In order to conduct astrometry or photometry on faint asteroids it is necessary to perform image stacking, using either the median combine or average method. Asteroid motion requires that the stacking be performed using an alignment dot that "tracks" the asteroid's motion and is offset with respect to some arbitrarily chosen reference star. When there are few background stars near the asteroid it is not necessary to include "image subtraction." This web page describes image stacking when "image subtraction" is not needed.Links Internal to This Web Page
When observing fast-moving asteroids exposure times have to be kept
short to avoid smearing of the asteroid's image. For faint asteroids
this means they may be too faint in each image to be used for aligning
images when stacking many images to achieve higher SNR. If the
asteroid's rate of motion is known, only approximately, the user may
add alignment dots to each image with offsets from a reference star,
and these dots can be treated as an alignment star during the stacking
process. When this is done using the median combine stacking tool, the
asteroid's SNR improves while the background stars fade. With a
sufficiently long observing interval the stars can be made to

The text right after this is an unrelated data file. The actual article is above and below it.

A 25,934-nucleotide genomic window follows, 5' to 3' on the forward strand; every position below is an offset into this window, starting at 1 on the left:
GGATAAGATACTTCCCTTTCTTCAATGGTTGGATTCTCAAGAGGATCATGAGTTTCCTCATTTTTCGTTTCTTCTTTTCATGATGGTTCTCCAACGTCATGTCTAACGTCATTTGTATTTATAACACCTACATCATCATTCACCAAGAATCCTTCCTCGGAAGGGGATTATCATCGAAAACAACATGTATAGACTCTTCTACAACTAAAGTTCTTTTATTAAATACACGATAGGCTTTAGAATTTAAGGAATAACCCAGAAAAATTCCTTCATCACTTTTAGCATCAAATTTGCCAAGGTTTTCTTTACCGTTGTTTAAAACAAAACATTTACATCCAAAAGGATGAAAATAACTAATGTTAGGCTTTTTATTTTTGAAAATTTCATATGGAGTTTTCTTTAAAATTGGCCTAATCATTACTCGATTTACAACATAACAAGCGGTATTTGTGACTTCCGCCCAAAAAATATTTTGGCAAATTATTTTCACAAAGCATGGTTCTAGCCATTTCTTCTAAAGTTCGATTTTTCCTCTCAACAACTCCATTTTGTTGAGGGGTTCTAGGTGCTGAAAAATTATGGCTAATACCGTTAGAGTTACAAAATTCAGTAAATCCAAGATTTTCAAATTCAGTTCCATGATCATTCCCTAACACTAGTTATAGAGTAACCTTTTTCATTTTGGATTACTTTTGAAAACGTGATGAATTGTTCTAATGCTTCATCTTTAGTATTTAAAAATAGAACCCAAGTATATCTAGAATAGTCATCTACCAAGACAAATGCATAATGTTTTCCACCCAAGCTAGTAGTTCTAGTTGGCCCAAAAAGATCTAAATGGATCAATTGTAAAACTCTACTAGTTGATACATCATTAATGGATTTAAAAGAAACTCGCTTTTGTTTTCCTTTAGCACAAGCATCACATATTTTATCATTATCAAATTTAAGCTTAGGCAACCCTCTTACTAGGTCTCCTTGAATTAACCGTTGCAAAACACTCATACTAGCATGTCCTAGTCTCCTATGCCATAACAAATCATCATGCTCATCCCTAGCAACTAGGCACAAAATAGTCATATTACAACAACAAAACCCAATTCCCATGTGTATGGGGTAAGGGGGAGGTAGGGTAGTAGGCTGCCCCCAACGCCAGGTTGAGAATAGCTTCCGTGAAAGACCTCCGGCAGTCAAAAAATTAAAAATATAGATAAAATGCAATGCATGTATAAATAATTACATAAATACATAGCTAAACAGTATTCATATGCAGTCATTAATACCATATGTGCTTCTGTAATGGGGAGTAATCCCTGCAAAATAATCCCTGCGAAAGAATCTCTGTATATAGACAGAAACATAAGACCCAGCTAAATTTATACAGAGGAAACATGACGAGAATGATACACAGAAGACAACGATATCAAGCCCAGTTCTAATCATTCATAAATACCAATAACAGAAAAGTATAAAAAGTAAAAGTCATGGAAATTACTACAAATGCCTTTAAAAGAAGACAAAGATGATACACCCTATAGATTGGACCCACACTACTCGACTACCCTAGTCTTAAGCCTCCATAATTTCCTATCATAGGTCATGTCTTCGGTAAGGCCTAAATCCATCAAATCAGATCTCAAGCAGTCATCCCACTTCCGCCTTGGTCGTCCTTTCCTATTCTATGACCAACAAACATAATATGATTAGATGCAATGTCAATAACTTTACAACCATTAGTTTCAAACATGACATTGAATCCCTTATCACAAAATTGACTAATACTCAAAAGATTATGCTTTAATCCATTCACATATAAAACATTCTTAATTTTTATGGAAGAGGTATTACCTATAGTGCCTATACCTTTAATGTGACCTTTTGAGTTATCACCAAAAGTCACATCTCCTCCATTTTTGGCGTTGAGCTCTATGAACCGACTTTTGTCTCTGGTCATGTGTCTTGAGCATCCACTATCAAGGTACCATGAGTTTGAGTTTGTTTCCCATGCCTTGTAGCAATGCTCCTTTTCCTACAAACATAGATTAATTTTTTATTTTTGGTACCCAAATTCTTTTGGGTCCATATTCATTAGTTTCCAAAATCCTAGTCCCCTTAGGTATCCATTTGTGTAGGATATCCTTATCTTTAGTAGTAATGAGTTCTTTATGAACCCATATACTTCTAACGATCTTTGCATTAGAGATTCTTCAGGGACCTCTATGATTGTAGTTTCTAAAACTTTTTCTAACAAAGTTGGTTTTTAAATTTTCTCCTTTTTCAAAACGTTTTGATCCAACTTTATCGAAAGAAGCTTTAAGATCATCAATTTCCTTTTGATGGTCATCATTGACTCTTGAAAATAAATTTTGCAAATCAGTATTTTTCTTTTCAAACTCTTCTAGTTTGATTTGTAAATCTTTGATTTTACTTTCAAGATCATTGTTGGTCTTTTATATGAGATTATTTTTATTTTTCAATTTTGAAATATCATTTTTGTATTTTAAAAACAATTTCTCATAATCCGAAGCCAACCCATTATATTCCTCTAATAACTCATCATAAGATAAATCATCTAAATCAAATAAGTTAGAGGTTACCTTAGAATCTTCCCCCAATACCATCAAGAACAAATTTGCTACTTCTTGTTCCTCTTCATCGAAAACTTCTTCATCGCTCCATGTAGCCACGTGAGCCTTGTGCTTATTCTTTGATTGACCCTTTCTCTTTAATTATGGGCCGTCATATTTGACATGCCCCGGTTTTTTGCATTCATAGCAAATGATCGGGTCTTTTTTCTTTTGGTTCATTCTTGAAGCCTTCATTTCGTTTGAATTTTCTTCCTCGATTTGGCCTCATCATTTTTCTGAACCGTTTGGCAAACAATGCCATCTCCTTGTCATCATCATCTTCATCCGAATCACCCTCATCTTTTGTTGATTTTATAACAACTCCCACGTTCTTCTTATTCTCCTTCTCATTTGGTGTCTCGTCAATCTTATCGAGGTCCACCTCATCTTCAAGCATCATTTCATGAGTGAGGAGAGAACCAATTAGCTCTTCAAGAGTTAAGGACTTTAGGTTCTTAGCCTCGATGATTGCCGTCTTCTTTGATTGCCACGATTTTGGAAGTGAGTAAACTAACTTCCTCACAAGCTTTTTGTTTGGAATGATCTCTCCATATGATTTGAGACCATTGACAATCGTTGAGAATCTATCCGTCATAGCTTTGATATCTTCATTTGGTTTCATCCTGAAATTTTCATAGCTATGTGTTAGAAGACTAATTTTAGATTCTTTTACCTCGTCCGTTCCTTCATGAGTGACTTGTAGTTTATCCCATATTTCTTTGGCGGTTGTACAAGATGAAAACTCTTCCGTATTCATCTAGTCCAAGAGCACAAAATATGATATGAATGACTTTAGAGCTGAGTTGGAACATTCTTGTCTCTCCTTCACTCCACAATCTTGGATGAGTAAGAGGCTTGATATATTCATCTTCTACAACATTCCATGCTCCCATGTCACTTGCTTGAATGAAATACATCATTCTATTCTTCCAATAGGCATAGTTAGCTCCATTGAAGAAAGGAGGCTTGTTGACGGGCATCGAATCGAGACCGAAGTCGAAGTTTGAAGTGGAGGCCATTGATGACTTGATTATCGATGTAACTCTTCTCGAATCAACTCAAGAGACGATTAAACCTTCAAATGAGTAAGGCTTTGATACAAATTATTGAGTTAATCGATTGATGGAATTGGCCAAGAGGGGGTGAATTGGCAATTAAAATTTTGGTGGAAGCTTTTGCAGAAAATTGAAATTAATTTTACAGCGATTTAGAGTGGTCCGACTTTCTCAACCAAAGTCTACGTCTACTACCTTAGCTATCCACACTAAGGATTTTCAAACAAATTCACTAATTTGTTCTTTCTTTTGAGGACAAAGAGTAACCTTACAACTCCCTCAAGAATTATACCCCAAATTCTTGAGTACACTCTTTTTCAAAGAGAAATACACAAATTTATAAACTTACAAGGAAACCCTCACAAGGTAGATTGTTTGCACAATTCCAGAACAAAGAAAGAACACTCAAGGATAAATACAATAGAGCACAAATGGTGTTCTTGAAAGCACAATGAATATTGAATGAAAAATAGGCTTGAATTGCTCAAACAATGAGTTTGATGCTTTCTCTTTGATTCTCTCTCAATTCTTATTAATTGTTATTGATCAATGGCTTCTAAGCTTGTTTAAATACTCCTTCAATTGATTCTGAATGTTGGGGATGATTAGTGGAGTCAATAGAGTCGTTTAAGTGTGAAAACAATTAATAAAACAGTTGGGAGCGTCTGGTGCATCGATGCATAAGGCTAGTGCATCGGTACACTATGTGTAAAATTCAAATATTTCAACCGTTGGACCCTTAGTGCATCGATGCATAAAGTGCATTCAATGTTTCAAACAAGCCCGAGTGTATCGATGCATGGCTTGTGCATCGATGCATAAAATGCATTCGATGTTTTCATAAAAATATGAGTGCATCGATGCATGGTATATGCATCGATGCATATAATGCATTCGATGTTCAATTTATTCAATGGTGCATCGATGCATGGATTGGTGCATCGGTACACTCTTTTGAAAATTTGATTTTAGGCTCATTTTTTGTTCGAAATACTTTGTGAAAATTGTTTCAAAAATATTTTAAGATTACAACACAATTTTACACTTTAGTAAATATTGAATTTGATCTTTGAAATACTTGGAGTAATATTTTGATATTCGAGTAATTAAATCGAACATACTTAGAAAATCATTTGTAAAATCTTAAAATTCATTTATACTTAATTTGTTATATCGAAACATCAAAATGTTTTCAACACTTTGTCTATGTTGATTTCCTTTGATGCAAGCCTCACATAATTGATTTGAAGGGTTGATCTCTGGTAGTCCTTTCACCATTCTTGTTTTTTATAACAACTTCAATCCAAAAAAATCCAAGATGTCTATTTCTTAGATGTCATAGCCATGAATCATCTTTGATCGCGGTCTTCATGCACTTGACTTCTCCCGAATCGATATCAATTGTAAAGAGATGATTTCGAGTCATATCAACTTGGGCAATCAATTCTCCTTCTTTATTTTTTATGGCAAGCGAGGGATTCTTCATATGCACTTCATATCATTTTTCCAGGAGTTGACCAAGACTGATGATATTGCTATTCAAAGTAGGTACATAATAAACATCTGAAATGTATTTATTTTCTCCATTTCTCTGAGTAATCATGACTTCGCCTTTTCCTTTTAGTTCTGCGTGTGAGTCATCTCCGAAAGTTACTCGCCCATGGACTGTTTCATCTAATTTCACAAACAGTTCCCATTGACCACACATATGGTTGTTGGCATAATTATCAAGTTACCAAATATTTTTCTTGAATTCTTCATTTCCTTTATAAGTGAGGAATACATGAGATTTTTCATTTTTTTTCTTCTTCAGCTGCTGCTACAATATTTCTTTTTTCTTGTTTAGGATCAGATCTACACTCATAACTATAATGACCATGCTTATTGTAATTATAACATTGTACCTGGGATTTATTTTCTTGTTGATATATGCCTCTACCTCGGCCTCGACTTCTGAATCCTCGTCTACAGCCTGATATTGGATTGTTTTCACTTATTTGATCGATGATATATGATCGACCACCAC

essentially disappear without affecting the asteroid's brightness.
Whereas the background stars can be remmoved using an "image
subtraction" analysis procedure, which can be applied to each
individual image, there are so many steps that must be followed in
image subtraction that it is impractical for most observers. The
asteroid alignment dot stacking described on this web page is much
simpler, and in most cases it achieves almost as good a result, so I
present it as an alternative solution for dealing with faint,
Rate of Motion
Assume that an ephemeris is available for the asteroid of interest,
and it lists RA/Dec at hourly intervals during the night of
Figure 1. Ephemeris for a fast-moving faint asteroid. The
RA & Dec positions are given in hours and fractions and degrees and
Notice that a negative sign has been added to the above equations. Using the values for our example,
RA rate = - (-1.17) * 60 / 1.58 = +44.4 [pixel / hour]
Dec rate = - (+0.18) * 60 / 1.58 = -6.8 [pixel / hour]
This is the information we'll need for adding asteroid alignment dots to each image.
For the alternative method of determining asteroid rates of motion click here.
Star a spreadsheet for the observing session. Create cells for the RA and Dec motion rates.
Record the x,y location of the chosen reference star in a reduction
log, and enter these values into XLS (whenever I use the term XLS it is
meant to refer to the spreadsheet). Use one row per image, and record
the start time for the image and the x,y coordinates for the reference
Here's a sample spreadsheet.
Figure 2. Spreadsheet showing 4 rows for image information
(bottom) and rate of motion information (top). The light blue cells are
for user entry, and the yellow cells are spreadsheet calculations to be
used in positioning an alignment dot.
In this example spreadsheet the user enters 1.58 for PlateScale and
-1.17 and +0.18 for the rates of motion [" / min]. The spreadsheet
calculates the pixel / hour values. The user enters, for each image,
the image file number, the start time in hours and minutes (including
fraction of a minute, etimated), the x,y coordinates for the reference
star. The user enters an arbitrary reference UT time, chosen here to be